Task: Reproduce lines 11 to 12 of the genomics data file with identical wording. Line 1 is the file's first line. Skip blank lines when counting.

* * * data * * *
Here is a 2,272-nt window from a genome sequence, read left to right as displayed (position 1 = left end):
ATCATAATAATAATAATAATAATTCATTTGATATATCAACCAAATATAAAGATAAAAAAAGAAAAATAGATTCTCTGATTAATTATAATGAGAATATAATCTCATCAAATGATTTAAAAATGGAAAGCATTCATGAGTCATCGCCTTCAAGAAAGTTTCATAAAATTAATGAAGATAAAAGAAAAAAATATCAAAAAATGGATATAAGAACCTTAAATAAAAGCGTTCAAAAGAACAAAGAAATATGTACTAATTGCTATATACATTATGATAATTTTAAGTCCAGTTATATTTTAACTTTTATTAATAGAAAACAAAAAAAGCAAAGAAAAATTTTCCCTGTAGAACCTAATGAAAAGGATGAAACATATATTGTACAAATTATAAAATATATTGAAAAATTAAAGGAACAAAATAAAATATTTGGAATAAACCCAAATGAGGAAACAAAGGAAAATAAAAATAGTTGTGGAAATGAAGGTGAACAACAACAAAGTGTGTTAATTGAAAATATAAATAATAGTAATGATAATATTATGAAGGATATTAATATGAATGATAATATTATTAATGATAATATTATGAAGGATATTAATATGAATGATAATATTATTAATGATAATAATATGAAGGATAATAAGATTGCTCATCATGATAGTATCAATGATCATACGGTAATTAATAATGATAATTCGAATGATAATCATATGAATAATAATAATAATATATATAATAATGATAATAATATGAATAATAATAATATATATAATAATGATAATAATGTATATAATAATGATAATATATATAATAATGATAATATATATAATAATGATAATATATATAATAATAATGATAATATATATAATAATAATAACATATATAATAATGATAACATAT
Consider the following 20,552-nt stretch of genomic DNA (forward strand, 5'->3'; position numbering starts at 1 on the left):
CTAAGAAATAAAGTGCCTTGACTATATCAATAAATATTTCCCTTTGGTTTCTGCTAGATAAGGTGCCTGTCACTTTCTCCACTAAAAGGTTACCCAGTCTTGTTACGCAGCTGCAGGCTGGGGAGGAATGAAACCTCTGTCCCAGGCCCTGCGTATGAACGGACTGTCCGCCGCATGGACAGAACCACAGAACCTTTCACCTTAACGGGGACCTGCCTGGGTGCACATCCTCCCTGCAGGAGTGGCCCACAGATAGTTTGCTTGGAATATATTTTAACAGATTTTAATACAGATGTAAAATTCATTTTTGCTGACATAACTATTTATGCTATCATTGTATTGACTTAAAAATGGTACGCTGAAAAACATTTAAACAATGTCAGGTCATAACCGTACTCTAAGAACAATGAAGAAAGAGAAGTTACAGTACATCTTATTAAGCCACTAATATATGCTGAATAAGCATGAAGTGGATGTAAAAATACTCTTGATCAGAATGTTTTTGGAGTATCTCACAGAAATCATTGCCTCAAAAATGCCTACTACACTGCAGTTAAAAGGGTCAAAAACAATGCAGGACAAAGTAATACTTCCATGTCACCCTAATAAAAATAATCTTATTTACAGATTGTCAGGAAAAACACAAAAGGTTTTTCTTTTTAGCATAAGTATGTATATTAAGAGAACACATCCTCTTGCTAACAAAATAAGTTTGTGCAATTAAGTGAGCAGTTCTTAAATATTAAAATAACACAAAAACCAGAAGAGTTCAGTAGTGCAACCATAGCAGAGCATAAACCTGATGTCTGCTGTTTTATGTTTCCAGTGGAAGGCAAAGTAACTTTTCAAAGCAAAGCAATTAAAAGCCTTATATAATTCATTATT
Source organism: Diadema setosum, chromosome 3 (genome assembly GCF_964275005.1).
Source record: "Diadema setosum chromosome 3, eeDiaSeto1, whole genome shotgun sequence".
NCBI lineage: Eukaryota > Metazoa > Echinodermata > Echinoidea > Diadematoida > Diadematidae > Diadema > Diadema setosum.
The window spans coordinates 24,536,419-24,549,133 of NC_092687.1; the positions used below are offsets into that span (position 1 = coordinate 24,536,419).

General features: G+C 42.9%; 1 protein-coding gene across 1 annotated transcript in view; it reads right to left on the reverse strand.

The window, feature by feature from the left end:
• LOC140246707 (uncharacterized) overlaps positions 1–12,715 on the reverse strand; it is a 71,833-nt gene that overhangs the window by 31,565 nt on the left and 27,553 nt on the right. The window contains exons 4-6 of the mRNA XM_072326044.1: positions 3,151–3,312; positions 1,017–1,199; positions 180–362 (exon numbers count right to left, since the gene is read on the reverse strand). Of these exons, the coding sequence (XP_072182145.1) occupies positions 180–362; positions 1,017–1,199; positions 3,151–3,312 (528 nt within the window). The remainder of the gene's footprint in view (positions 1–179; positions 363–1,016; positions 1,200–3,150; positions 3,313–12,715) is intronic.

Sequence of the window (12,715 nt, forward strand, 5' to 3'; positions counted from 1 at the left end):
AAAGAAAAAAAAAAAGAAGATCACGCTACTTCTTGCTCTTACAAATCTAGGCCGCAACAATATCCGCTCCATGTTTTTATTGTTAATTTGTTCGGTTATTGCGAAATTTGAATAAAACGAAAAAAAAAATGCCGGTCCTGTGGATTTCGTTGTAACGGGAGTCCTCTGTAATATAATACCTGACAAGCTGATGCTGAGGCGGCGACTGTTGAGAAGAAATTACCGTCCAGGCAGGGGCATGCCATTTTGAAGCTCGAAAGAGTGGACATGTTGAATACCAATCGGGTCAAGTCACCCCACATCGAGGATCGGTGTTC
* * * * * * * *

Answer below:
• LOC140246707 (uncharacterized) overlaps positions 1–12,715 on the reverse strand; it is a 71,833-nt gene that overhangs the window by 31,565 nt on the left and 27,553 nt on the right. The window contains exons 4-6 of the mRNA XM_072326044.1: positions 3,151–3,312; positions 1,017–1,199; positions 180–362 (exon numbers count right to left, since the gene is read on the reverse strand). Of these exons, the coding sequence (XP_072182145.1) occupies positions 180–362; positions 1,017–1,199; positions 3,151–3,312 (528 nt within the window). The remainder of the gene's footprint in view (positions 1–179; positions 363–1,016; positions 1,200–3,150; positions 3,313–12,715) is intronic.

Sequence of the window (12,715 nt, forward strand, 5' to 3'; positions counted from 1 at the left end):